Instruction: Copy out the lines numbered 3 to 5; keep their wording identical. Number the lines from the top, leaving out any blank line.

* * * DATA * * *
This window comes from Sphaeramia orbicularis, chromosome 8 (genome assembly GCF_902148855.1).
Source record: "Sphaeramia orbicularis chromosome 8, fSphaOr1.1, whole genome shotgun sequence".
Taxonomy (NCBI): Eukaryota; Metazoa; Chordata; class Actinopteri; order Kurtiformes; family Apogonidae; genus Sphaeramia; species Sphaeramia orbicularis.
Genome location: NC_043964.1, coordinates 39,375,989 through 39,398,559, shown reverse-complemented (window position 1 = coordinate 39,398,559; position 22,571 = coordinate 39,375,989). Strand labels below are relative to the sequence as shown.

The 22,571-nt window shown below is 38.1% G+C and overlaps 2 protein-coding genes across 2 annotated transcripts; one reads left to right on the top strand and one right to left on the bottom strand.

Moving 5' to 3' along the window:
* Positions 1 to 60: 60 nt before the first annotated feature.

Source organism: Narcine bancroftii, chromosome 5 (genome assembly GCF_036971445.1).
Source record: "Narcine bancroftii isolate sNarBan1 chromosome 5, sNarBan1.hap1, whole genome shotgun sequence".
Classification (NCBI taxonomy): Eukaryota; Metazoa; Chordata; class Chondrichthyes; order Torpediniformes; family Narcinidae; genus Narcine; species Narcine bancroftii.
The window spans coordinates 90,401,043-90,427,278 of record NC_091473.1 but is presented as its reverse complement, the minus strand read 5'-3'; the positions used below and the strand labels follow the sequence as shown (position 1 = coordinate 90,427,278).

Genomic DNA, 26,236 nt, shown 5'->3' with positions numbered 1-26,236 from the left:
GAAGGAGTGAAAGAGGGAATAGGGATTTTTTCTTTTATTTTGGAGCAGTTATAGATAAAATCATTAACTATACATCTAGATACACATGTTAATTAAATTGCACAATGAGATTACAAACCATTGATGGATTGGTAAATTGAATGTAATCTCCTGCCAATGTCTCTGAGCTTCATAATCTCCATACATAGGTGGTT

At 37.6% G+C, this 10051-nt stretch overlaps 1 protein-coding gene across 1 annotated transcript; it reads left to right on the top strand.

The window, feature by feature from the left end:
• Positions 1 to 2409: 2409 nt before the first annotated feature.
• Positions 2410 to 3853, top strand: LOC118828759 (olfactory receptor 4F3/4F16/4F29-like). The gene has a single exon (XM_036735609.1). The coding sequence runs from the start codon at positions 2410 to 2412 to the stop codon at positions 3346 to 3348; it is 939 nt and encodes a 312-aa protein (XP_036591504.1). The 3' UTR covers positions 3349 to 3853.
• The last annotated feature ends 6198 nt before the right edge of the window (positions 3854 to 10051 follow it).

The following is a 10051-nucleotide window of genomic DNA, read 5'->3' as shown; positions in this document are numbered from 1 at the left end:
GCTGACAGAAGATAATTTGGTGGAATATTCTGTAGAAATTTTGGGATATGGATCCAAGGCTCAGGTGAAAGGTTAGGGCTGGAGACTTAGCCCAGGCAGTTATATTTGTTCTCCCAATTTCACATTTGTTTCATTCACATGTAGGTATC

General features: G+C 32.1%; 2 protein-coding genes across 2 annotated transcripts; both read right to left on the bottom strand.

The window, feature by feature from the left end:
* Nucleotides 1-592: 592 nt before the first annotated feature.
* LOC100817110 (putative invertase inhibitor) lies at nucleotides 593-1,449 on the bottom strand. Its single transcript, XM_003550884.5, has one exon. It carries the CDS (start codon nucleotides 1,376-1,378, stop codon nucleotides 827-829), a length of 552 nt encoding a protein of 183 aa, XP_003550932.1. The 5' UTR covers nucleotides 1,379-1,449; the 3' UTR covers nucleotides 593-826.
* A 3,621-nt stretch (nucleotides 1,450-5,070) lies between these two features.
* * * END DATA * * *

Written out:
Taxonomy (NCBI): Eukaryota; Metazoa; Chordata; class Actinopteri; order Kurtiformes; family Apogonidae; genus Sphaeramia; species Sphaeramia orbicularis.
Genome location: NC_043964.1, coordinates 39,375,989 through 39,398,559, shown reverse-complemented (window position 1 = coordinate 39,398,559; position 22,571 = coordinate 39,375,989). Strand labels below are relative to the sequence as shown.

The 22,571-nt window shown below is 38.1% G+C and overlaps 2 protein-coding genes across 2 annotated transcripts; one reads left to right on the top strand and one right to left on the bottom strand.